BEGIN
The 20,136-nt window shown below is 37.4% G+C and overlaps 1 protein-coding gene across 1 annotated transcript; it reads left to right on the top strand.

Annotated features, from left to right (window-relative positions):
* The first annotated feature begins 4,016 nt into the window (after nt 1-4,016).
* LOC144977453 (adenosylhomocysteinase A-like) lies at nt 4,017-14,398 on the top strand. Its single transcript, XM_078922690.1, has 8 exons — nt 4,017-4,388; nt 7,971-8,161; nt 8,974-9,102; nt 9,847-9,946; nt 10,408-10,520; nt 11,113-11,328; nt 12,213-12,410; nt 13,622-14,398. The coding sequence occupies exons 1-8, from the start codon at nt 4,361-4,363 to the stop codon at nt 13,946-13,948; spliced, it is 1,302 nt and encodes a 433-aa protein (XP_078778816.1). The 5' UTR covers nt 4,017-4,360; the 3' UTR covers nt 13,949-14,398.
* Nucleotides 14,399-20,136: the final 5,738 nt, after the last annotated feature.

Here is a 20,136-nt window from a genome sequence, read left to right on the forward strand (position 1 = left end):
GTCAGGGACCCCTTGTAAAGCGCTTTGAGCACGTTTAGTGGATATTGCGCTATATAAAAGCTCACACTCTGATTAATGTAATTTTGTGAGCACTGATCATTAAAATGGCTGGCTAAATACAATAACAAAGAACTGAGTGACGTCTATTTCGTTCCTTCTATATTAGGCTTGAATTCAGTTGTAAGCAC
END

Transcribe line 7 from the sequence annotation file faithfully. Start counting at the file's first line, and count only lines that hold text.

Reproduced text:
GTCAGGGACCCCTTGTAAAGCGCTTTGAGCACGTTTAGTGGATATTGCGCTATATAAAAGCTCACACTCTGATTAATGTAATTTTGTGAGCACTGATCATTAAAATGGCTGGCTAAATACAATAACAAAGAACTGAGTGACGTCTATTTCGTTCCTTCTATATTAGGCTTGAATTCAGTTGTAAGCAC